It was an afternoon full of good presenters likely to keep the jet-lagged awake (although both Connor McDonald and I were struggling badly by this stage) like David Peake who covered Apex and a new website - Learning SQL - to help people, erm, learn SQL. I think we'll be hearing more about this in the upcoming week.
Wim Coekaerts is always popular with a small chunk of the ACED crowd and was again with his usual Linux and VM update, an informal conversation delivered without notes or slides which hit mainly on the areas that the attendees wanted to discuss. In a neat piece of agenda symmetry, he pointed out the presence of DTrace probes for MySQL running on OEL, as he discussed in his recent blog post.
By now we were running late and beers were beckoning, so Steve Feuerstein did a great job of just about keeping people going with his discussion of Oracle's attempts to reengage and energise the traditional Oracle SQL and PL/SQL technologies we know and love with a new (and quite possibly younger!) audience - YesSQL! Keep an eye out for what is likely to be a fun and different session with Steven and Tom Kyte and other special guests at 18:30 on Monday in Moscone South 103.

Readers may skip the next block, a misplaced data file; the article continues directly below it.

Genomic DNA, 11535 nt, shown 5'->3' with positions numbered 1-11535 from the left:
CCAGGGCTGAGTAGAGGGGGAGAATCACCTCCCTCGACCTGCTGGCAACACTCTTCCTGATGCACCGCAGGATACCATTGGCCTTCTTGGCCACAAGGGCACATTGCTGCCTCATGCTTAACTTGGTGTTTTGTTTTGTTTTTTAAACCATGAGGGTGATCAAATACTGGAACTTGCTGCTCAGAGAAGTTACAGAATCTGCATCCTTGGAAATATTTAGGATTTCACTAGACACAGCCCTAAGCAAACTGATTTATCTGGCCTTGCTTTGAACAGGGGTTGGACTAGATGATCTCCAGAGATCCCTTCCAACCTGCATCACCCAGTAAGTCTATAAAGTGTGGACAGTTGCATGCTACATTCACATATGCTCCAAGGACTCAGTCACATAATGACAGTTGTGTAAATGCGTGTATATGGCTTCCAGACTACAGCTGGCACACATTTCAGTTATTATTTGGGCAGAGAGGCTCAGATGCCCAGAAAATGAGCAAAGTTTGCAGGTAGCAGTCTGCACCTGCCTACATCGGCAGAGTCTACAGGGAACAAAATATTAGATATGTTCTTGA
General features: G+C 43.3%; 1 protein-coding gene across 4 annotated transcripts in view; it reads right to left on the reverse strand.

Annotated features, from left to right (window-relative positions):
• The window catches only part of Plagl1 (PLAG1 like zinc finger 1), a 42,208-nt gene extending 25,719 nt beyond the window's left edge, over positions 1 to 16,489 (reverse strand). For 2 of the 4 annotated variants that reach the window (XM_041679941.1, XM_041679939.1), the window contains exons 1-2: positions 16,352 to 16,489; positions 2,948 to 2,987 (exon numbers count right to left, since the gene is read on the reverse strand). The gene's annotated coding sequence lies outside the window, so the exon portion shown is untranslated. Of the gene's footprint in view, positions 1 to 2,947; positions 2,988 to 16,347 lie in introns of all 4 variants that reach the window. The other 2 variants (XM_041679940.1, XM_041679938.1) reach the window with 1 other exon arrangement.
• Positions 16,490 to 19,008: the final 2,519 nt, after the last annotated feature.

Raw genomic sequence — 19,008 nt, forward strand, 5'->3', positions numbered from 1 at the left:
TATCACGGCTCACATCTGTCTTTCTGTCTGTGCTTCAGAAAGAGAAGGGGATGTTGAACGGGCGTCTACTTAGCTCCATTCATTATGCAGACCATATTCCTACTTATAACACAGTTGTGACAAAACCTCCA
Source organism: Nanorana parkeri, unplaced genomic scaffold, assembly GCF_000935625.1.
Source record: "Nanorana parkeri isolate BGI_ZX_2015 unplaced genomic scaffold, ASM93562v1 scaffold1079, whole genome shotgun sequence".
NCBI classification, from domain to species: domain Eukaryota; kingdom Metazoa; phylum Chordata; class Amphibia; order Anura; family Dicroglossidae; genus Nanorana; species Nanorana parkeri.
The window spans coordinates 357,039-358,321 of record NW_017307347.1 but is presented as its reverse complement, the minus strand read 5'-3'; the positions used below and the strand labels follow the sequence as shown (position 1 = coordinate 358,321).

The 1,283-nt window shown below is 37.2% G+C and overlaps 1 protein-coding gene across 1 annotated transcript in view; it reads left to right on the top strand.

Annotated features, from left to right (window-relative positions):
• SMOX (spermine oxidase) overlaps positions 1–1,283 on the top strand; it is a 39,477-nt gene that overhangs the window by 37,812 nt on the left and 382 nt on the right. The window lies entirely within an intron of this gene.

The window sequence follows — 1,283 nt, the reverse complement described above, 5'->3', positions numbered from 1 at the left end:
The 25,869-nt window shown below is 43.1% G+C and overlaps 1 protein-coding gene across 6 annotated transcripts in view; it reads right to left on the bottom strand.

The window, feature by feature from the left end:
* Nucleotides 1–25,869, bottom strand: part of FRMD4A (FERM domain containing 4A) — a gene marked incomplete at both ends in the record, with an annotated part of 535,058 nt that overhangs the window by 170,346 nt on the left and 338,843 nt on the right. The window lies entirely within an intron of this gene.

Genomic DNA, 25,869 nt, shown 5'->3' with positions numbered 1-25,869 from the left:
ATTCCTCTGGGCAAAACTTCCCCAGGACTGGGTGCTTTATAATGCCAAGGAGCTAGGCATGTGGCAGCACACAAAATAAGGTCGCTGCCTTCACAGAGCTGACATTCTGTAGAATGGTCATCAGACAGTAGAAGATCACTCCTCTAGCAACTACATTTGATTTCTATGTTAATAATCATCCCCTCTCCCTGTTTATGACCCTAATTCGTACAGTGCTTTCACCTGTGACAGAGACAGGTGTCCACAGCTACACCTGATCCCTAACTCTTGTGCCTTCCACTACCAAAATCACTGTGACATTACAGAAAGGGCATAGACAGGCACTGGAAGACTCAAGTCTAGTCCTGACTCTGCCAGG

... and with that all wrapped up, it was time for beers and the bus into the city. The hotel check-in wasn't the car crash it usually is, but by the time it was all done and dusted there was just time for a few more drinks and since then it has been sleep, sleep, sleep for me
The usual thanks to the OTN team for putting together a varied and interesting briefing, which must be a really tough task when the Dev folks are all up to their eyebrows preparing for next week. Great work!
I'm hoping just an hour or two more and I'll be bright and breezy for Sunday, the first proper conference day. With my apparently new-found energy and dashing good looks (courtesy of Singapore), I'm expecting the week to be a good one!
Sep 25: Singapore
Now, *this* is a post I should have written ages ago but somehow (as in most cases these days) Twitter overtook blogging because it is so much easier to write a bunch of tweets on a mobile device of some kind when living normal life than to sit down and write a blog post.
By now, most people I know know that I've moved to Singapore because I've either bombarded them with face-to-face chat leading up to the move, or they've similarly but asynchronously been bombarded by my 140-character diarrhea on Twitter. (If you care about that, I'm trying to do it from @DouglasIBurns.) But, to spare friends who have not had the joys of either experience who I might be seeing for the first time in a while at Openworld, here are a few facts that might make conversations a little less painful ....